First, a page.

Derby Hospitals Foundation Trust will seek to cut its number of emergency admissions to help it save £24.6m

The trust has seen demand for emergency services increase by an average of five more patients for every day of the year, and has reported record A&E attendances in March.

More than 400 people attended the hospital’s A&E. This corresponded with the trust failing to meet the four-hour A&E waiting time target.

This has now sparked talks with FT regulator Monitor and work on a recovery plan for the department.

To alleviate pressure on services and to help it save money Derby has embarked on an ambitious plan to cut emergency admissions, particularly among frail older people.

The trust is working with local GPs and nurses in the community to find new ways of caring for patients to prevent admissions to hospital.

It has now started a rapid access process to its clinical decisions unit and improved the way GPs and A&E doctors work together.

In its surgical assessment unit a pilot project saw consultants on call to take telephone queries from GPs about patients to discuss the way forward and where appropriate prevent admission.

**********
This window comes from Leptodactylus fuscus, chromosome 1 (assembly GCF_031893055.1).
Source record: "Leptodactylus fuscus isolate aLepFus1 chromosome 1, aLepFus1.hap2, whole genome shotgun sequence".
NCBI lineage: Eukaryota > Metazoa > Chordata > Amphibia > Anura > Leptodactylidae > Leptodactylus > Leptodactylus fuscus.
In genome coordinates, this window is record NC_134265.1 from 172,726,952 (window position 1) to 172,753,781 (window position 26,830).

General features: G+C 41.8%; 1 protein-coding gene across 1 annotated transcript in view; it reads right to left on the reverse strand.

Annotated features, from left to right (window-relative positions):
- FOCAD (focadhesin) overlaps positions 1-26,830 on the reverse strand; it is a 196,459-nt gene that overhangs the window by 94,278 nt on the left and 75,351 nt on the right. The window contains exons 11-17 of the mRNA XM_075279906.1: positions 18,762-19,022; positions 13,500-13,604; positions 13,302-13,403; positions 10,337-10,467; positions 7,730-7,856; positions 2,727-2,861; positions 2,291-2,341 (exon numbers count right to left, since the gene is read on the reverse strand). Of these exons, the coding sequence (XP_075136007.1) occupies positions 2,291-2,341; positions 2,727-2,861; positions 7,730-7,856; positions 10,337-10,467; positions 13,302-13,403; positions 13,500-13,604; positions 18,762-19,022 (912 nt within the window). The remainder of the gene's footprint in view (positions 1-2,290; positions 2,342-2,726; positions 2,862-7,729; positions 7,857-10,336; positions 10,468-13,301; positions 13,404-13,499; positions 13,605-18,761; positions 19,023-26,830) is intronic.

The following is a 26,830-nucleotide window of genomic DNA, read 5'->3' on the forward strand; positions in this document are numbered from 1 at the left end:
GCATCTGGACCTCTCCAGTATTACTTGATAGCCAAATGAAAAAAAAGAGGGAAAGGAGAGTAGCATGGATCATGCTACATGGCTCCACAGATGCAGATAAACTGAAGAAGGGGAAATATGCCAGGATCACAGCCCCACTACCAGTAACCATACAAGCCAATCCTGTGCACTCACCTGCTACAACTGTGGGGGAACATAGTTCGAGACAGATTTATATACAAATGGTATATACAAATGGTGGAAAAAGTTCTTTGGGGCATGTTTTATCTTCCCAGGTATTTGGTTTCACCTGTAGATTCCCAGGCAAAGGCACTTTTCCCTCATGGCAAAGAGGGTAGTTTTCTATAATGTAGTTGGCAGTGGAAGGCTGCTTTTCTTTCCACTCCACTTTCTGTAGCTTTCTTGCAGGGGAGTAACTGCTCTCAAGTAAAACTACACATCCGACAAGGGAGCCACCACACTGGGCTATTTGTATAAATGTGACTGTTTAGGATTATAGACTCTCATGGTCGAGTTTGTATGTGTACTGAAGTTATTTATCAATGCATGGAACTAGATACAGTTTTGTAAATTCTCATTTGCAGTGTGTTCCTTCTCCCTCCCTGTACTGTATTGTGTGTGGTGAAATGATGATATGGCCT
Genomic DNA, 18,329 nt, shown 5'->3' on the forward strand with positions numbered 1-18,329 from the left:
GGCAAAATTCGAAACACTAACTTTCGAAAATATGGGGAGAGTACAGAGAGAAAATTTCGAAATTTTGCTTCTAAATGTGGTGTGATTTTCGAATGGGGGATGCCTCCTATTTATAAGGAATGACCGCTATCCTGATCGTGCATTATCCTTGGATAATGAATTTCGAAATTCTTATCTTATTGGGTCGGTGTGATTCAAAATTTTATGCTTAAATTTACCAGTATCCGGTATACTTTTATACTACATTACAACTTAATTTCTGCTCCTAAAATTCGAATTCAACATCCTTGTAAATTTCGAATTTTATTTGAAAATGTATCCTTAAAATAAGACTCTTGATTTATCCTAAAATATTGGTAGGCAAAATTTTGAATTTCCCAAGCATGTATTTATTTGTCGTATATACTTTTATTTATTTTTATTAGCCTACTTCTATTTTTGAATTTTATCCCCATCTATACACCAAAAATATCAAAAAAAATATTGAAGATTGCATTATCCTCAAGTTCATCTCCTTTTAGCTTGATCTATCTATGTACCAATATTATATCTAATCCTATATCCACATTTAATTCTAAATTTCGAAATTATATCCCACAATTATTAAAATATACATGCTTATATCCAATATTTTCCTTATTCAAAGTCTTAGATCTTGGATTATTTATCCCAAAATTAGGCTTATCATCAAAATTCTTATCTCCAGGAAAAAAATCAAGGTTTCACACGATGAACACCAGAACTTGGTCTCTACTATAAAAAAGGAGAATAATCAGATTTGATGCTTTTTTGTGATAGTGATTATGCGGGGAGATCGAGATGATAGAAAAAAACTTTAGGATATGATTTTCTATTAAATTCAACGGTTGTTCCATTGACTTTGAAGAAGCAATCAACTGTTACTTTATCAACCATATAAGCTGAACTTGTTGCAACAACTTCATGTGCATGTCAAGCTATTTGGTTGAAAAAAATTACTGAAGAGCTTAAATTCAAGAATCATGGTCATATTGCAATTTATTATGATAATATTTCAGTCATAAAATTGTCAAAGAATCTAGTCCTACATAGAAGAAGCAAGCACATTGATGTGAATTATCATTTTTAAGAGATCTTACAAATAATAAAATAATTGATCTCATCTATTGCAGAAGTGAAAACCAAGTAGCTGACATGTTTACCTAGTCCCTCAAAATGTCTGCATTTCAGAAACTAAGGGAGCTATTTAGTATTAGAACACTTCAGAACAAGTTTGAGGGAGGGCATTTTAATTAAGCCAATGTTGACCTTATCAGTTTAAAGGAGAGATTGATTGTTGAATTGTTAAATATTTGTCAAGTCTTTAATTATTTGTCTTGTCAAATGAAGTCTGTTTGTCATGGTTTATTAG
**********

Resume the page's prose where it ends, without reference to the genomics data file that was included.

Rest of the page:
The hospital, which saved £12.2m last year, is also looking to cut the number of unnecessary follow-up appointments and increase the amount of day surgery to cut inpatient numbers.

Chief executive Sue James said: “Although, of course, many emergency admissions are unforeseeable, and unavoidable, there are a significant number, particularly for frail older people where we feel that careful management and support of the patient in their home could prevent the need to bring them into hospital as an emergency admission. This would be much better for patients, and save the NHS money - a good result all round.”

She added: “We know the aging population, and increasing numbers of patients with long-term conditions, mean the challenge of reducing emergency activity is growing bigger each year. This will be the main focus of our work over the coming 12 months.”